Payment practices report

November 2020: cautious on credit but upbeat about 2021

Survey results for Greece

The Atradius Payment Practices Barometer is an annual survey that assesses business payment behaviour throughout the world. The survey explores a range of topics including payment terms, payment delays, credit sales and DSO (Days Sales Outstanding).

The survey provides us with the opportunity to hear directly from businesses and, this year, gives us insight into how businesses are coping with the COVID-19 pandemic and global recession.

In this report, you will find the survey results for Greece.

Gerasimos Tzeis,

Country Manager of Atradius Greece, commented on the report

COVID-19 and the recession that followed have had a significant impact on economies throughout the world. Greece was not the exception. However, the country is well-placed for recovery next year, building on the strength of an upward economic trajectory.

Strong supplier-customer communications and relations have had a positive impact during the pandemic, an approach that is expected to continue next year.

In a culture that favours cash payments, there is still a degree of reluctance to carry the risks associated with trading on credit. As Greece starts to trade more on international markets, however, many businesses may benefit from expanding their credit policies and securing their receivables with strong credit management practices such as credit insurance.

Key takeaways

Greece leads region in amount of credit refusals

A greater percentage of businesses in Greece than anywhere else in Western Europe turned down requests for trade credit following the onset of the COVID-19 pandemic.

Businesses offer longer payment terms to encourage domestic sales

35% of businesses try to encourage domestic sales with longer payment terms, slightly more than the regional av-erage of 32%.

Overdue invoices increase rapidly following onset of pandemic

Late payments in Greece increased to 48% of the total value of B2B sales (up from last year’s 28%). This represents an increase of 71% year-on-year.

More than half of businesses report cash flow difficulties

55% of businesses reported cash flow difficulties and had to take protective measures to contain operating costs and minimise liquidity shortages.

Businesses express optimism over improvement of customer creditworthiness

56% of respondents predict an improvement in customer creditworthiness compared to the regional average of 47%, suggesting a greater sense of optimism among businesses in Greece than their peers in Western Europe.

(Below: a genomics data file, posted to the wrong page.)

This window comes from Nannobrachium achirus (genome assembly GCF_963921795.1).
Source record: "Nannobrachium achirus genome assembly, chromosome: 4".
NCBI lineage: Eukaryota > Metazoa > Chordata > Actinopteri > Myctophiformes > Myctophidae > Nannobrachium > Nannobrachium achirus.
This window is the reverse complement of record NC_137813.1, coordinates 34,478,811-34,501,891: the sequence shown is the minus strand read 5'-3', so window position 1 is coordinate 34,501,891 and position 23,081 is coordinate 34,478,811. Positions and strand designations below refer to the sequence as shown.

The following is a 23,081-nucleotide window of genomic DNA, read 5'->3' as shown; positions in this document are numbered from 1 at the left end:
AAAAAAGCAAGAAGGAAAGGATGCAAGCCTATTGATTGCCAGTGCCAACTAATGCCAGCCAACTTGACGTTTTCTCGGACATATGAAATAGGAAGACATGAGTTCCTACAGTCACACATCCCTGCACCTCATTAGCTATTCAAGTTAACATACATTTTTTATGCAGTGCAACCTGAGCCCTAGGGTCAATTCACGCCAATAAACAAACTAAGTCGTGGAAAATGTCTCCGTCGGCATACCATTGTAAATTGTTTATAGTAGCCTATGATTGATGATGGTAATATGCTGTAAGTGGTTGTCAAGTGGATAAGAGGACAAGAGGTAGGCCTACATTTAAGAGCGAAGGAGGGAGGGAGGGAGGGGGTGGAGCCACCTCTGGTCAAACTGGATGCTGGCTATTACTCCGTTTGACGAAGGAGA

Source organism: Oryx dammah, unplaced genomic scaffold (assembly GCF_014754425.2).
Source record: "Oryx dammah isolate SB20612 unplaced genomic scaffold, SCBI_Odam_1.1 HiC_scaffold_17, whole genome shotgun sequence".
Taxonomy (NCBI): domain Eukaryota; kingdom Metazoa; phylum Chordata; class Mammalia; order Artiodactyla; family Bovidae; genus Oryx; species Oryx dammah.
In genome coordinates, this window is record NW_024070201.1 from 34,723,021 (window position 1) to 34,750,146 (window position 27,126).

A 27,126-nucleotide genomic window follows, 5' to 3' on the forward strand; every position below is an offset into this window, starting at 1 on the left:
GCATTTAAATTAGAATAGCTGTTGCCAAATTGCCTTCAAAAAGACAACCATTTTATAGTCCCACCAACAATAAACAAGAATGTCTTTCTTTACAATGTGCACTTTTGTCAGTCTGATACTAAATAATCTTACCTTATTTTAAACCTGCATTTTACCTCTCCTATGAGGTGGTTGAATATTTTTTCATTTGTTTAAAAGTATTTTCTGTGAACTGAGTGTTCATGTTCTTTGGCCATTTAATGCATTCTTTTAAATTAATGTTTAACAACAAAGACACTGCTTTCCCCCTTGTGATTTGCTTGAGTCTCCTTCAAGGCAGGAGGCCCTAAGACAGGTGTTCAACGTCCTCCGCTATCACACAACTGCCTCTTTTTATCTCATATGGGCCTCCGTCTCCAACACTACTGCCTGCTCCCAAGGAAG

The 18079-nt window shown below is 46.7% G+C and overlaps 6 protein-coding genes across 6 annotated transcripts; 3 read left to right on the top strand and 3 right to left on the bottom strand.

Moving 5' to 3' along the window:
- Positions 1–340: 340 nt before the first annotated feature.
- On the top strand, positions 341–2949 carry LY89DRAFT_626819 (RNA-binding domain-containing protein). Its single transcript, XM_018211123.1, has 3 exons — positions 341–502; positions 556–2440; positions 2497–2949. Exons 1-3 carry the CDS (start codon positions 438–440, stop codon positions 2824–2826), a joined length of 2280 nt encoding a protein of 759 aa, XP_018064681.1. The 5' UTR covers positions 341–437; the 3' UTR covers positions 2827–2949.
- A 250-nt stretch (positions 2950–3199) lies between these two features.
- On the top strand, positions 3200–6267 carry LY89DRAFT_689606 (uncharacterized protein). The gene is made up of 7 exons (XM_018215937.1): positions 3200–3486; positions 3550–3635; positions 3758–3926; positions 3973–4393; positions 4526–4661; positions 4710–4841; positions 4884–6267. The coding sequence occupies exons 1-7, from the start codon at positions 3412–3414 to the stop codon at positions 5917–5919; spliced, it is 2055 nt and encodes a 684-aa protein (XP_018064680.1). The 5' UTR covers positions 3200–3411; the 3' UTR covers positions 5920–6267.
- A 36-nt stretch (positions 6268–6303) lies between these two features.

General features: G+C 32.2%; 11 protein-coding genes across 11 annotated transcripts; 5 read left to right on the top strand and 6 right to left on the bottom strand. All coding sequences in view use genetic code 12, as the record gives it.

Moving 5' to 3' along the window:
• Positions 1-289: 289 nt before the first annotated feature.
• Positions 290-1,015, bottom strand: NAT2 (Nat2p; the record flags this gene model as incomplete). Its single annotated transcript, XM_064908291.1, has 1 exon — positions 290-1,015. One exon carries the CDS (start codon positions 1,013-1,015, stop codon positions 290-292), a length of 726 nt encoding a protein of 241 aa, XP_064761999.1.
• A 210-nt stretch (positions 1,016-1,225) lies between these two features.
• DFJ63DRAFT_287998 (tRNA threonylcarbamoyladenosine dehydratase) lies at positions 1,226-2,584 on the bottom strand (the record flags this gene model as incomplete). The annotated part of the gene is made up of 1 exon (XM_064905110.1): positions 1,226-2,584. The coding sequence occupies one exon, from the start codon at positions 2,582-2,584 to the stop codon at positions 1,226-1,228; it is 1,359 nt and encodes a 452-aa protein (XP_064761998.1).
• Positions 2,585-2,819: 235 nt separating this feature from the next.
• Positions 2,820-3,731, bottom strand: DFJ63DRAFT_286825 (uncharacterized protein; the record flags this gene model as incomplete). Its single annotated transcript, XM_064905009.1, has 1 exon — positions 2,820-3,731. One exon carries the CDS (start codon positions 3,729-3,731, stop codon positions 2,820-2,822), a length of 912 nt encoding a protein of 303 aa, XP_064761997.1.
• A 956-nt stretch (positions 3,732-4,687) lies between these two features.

Overall trend for growth persists despite pandemic uncertainties

Over the past few years Greece has been enjoying a relatively strong economic recovery and an overall decrease in insolvencies. At the time of this year’s Payment Practices Barometer survey, although many businesses were experiencing cash flow problems, on the whole the country had not experienced such hard lockdown rules as some of its peers in Western Europe. Respondents to the survey reported greater confidence in their customers’ creditworthiness for 2021 than many other counties in Europe, and also shared a similarly positive outlook towards the do-mestic economy.

Comparing the results of this survey to previous years and also other countries in Europe provides an interesting insight. For example, Greece demonstrated a conservative approach to trade credit, turning down more requests for credit than businesses in other countries. This is unsurprising in a nation where cash is king and a large portion of business payments are still made in cash. And although more than half of the businesses we polled reported cash flow problems, a similar percentage said they expect their customers’ creditworthiness to improve over the next six months. The nature of the pandemic means that it is hard to predict what will happen next year, both in terms of the spread of Covid-19 and in the social and economic responses to it. However, despite this uncertainty businesses in Greece remain upbeat and expect the local economy to grow.

Overall trend for growth persists despite pandemic uncertainties

Over the past few years Greece has been enjoying a relatively strong economic recovery and an overall decrease in insolvencies. At the time of this year’s Payment Practices Barometer survey, although many businesses were experiencing cash flow problems, on the whole the country had not experienced such hard lockdown rules as some of its peers in Western Europe. Respondents to the survey reported greater confidence in their customers’ creditworthiness for 2021 than many other counties in Europe, and also shared a similarly positive outlook towards the domestic economy.

Comparing the results of this survey to previous years and also other countries in Europe provides an interesting insight. For example, Greece demonstrated a conservative approach to trade credit, turning down more requests for credit than businesses in other countries.

This is unsurprising in a nation where cash is king and a large portion of business payments are still made in cash.

And although more than half of the businesses we polled reported cash flow problems, a similar percentage said they expect their customers’ creditworthiness to improve over the next six months. The nature of the pandemic means that it is hard to predict what will happen next year, both in terms of the spread of Covid-19 and in the social and economic responses to it. However, despite this uncertainty businesses in Greece remain upbeat and expect the local economy to grow.

Greece: top 5 challenges to business profitability in 2021

Download the report

If you have any questions about protecting your receivables send us a message so we can try and address your specific needs.

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